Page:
Monday, 4 January 2021

Waiting?

When we were kids we always used to view snow that hung about for days getting grubby but going nowhere as snow that was 'waiting for its friends to join it' meaning the there would be sledging in 'the hills and hollows' our local sledging field and with luck the school might even be shut for a couple of days.   Now of course I have mor less reached that stage again - it does look quite pretty and I can't go anywhere anyway.   But all those years in between were years of frustration - icy roads, traffic cross-ways on on the hills, everyone late for work.   At first this morning, when my carer came, the sun was breaking through and the sky looked promising.   But now at 11.03 the sky is grey and the odd flake is falling and the outlook is wintry.

I have done a little bit of 'office work' - paying the newspaper bill, filling in a form and putting it ready to post,  getting in touch with the Physio.   The job I am hoping to do today is to get my land line handset working properly.   When I went into hospital when I broke my hip I never used my Mobile and really didn't know how to work it.  Necessity meant I learned very quickly.   Now, having bought a new pair of handsets for my landline I am in the same situation with them and have really got in quite a muddle.   I really must get myself sorted out.

As usual last evening, after watching Sir David Attenborough's new programme on our Planet, I marvel at his expertise and his delivery well into his Nineties as well as the fact that we do indeed live on the most wonderful Planet.   It did strike me, as I watched the Maribou Storks waiting 'in the wings' to pick off any stragglers amongst the baby flamingoes that really we are one of the few species who have no natural enemies and so what do we do?   We make them, left right and centre, we spend millions on the manufacture of arms while millions of children in poorer countries starve, we turn a blind eye on children with limbs blown off in countries like Syria, on starving children in countries like Yemen; we turn back boats holding immigrants intent on getting what they hope will be a better life.   What a strange world we live in.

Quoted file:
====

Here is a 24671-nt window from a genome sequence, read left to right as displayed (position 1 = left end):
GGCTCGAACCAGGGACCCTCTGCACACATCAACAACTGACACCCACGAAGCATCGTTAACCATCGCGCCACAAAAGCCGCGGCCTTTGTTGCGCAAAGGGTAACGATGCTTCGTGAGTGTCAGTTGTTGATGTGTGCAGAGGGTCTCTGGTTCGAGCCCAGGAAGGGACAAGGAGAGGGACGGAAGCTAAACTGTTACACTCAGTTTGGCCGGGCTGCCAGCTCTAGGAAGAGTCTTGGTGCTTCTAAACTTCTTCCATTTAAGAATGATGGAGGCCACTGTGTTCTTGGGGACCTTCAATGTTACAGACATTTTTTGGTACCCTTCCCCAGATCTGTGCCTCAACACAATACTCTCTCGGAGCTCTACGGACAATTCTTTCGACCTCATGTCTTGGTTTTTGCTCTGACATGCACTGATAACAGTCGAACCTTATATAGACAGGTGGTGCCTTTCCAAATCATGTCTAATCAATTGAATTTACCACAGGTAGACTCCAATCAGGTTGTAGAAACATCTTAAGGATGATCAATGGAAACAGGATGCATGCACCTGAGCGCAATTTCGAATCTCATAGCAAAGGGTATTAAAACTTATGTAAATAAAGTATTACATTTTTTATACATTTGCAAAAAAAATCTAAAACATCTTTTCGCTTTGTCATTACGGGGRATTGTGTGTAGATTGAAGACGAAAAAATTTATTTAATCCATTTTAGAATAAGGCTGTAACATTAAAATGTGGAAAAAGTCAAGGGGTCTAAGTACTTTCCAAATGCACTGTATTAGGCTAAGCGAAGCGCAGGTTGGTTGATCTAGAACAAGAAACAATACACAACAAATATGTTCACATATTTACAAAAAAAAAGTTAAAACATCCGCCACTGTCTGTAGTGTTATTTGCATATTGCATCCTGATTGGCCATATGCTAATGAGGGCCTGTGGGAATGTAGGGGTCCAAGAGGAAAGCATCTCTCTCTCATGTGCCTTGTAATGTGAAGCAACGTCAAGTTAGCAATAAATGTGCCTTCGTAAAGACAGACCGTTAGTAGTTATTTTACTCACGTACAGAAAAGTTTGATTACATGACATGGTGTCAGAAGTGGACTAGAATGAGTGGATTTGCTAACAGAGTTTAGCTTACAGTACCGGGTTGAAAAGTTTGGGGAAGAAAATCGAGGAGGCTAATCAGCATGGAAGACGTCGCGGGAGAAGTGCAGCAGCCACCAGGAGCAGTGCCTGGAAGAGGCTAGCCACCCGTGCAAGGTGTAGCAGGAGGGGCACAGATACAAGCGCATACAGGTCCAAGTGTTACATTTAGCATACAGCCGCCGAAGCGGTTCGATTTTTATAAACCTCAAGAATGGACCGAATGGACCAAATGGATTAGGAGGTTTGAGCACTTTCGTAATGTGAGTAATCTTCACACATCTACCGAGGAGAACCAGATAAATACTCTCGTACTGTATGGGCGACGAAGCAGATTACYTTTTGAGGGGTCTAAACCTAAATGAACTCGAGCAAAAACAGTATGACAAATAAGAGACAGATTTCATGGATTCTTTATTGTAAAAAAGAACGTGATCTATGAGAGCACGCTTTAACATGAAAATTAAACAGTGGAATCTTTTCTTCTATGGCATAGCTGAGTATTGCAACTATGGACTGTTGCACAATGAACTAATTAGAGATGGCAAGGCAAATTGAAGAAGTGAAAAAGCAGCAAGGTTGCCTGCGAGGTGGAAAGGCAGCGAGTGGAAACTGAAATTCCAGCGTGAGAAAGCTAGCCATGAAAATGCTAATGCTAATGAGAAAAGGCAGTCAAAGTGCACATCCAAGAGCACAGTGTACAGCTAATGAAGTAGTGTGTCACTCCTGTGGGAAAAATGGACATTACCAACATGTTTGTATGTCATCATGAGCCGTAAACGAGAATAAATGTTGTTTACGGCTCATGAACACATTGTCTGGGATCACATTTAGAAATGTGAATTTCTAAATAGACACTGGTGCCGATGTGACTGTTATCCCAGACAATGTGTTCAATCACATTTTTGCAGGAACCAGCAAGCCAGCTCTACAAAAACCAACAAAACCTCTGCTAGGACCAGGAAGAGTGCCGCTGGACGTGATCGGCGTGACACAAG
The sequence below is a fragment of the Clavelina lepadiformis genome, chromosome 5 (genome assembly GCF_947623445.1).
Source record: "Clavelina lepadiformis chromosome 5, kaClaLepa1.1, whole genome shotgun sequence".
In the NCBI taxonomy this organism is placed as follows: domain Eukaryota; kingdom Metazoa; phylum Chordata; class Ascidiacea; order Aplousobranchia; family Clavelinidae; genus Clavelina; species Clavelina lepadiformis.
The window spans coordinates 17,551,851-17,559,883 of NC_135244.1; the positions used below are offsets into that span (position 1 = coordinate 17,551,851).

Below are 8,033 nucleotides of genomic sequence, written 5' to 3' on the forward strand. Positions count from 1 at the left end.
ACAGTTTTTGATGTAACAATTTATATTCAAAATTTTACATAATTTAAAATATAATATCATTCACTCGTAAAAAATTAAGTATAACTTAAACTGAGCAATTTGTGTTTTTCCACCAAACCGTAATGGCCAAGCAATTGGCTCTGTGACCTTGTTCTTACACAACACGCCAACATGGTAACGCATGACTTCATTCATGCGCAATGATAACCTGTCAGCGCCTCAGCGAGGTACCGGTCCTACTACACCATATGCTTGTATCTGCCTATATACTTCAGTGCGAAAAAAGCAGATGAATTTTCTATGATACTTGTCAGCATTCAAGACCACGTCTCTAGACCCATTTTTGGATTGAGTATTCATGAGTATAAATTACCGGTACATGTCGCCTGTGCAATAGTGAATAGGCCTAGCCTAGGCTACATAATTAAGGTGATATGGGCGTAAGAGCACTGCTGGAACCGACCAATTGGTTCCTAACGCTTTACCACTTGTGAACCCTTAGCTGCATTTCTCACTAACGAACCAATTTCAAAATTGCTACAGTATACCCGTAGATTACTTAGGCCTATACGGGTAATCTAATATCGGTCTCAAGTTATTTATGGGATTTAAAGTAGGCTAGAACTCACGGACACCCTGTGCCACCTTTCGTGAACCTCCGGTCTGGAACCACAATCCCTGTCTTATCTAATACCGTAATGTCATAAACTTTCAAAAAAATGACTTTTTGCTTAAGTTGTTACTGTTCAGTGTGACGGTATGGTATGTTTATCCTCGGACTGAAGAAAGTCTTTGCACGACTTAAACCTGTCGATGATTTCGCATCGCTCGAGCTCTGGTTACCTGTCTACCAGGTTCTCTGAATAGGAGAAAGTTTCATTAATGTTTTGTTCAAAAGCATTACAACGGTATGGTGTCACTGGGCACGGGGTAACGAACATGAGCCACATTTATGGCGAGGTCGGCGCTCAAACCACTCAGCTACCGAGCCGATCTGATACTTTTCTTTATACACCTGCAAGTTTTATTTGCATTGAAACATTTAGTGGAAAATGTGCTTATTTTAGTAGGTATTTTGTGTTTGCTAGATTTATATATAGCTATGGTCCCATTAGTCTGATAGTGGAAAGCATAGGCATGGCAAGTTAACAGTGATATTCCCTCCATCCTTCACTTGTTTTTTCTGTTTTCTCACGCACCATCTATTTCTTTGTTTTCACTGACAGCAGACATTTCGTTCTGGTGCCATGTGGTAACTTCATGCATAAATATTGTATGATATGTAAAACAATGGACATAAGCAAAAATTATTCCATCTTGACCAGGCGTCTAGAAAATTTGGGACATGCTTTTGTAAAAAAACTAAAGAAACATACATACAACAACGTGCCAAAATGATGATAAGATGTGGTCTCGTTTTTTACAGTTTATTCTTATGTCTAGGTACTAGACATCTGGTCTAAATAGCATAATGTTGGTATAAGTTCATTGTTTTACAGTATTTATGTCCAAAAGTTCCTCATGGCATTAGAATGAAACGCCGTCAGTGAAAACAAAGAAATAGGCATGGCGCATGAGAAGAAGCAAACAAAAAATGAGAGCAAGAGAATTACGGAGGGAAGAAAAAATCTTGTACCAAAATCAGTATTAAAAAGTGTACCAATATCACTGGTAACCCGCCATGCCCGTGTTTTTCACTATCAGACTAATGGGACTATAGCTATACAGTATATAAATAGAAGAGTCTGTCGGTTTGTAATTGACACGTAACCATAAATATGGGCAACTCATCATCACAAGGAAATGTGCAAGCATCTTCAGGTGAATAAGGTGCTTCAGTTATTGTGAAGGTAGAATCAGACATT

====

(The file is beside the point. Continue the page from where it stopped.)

As I sit here the grey sky has gone and blue prevails once more.   The sun is shining in the window.   My carer has brought me a plate of the casserole they had for lunch yesterday, which is marvellous.   I have Dauphinoise Potatoes and mixed greens left from my Sunday lunch yesterday - so the microwave calls.   What did we do before them?

22 comments:

Derek Faulkner said...

It began raining steadily here on Sheppey at about 4.00 this morning, cold rain pushed in from the Thames Estuary on an icy wind. A lot of rain has fallen already and it is forecast to continue doing so right through until Weds morning. That is a lot of rain to come on already water-logged ground. It's been some time now since we saw the sun.
I guess after the imminent 3rd Lock-down, which is likely before the end of the week, I reckon the next fiasco will be vaccinations and failure to deliver them around the country anywhere near as speedily as is promised. I'm 73 but will be surprised if I'm done, even once, before Easter.

Mary said...

I never had a microwave until after my fourth child was born. For almost ten years, I don't think I ever got to sit down to a hot meal without being interrupted to take care of someone or something. Which means that before I had a microwave, I usually ended up eating cold/lukewarm, dried out meals. Ah well. It still took a while to learn how to use a microwave for reheating meals so as not to end up with a leathery result. :)